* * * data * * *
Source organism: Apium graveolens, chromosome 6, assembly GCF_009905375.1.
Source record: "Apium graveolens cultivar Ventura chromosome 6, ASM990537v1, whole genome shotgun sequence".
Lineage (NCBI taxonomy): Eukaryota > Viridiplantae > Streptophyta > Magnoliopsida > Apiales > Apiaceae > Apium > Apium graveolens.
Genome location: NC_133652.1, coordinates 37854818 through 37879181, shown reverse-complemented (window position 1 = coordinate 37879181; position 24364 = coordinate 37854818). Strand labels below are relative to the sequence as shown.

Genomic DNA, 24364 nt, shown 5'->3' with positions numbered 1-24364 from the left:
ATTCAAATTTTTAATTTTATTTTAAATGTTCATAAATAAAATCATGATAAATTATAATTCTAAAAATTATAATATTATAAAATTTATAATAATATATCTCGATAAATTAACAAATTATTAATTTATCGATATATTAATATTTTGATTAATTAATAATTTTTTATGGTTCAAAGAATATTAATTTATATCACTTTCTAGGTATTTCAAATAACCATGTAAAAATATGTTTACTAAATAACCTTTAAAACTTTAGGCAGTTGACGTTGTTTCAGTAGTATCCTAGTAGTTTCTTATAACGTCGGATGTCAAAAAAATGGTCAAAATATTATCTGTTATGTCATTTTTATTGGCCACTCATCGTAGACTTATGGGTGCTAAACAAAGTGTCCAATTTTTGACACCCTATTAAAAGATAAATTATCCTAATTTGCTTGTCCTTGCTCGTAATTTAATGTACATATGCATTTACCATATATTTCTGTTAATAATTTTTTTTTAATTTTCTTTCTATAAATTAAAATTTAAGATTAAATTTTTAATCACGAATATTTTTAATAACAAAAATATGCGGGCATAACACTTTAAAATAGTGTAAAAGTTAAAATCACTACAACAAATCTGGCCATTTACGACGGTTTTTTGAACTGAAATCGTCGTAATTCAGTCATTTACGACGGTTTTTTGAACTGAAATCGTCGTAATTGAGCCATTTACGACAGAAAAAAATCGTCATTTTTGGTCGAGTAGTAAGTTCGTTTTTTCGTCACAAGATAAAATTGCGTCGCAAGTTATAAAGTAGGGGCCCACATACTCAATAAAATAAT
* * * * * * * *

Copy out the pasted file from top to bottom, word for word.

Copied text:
Source organism: Apium graveolens, chromosome 6, assembly GCF_009905375.1.
Source record: "Apium graveolens cultivar Ventura chromosome 6, ASM990537v1, whole genome shotgun sequence".
Lineage (NCBI taxonomy): Eukaryota > Viridiplantae > Streptophyta > Magnoliopsida > Apiales > Apiaceae > Apium > Apium graveolens.
Genome location: NC_133652.1, coordinates 37854818 through 37879181, shown reverse-complemented (window position 1 = coordinate 37879181; position 24364 = coordinate 37854818). Strand labels below are relative to the sequence as shown.

Genomic DNA, 24364 nt, shown 5'->3' with positions numbered 1-24364 from the left:
ATTCAAATTTTTAATTTTATTTTAAATGTTCATAAATAAAATCATGATAAATTATAATTCTAAAAATTATAATATTATAAAATTTATAATAATATATCTCGATAAATTAACAAATTATTAATTTATCGATATATTAATATTTTGATTAATTAATAATTTTTTATGGTTCAAAGAATATTAATTTATATCACTTTCTAGGTATTTCAAATAACCATGTAAAAATATGTTTACTAAATAACCTTTAAAACTTTAGGCAGTTGACGTTGTTTCAGTAGTATCCTAGTAGTTTCTTATAACGTCGGATGTCAAAAAAATGGTCAAAATATTATCTGTTATGTCATTTTTATTGGCCACTCATCGTAGACTTATGGGTGCTAAACAAAGTGTCCAATTTTTGACACCCTATTAAAAGATAAATTATCCTAATTTGCTTGTCCTTGCTCGTAATTTAATGTACATATGCATTTACCATATATTTCTGTTAATAATTTTTTTTTAATTTTCTTTCTATAAATTAAAATTTAAGATTAAATTTTTAATCACGAATATTTTTAATAACAAAAATATGCGGGCATAACACTTTAAAATAGTGTAAAAGTTAAAATCACTACAACAAATCTGGCCATTTACGACGGTTTTTTGAACTGAAATCGTCGTAATTCAGTCATTTACGACGGTTTTTTGAACTGAAATCGTCGTAATTGAGCCATTTACGACAGAAAAAAATCGTCATTTTTGGTCGAGTAGTAAGTTCGTTTTTTCGTCACAAGATAAAATTGCGTCGCAAGTTATAAAGTAGGGGCCCACATACTCAATAAAATAAT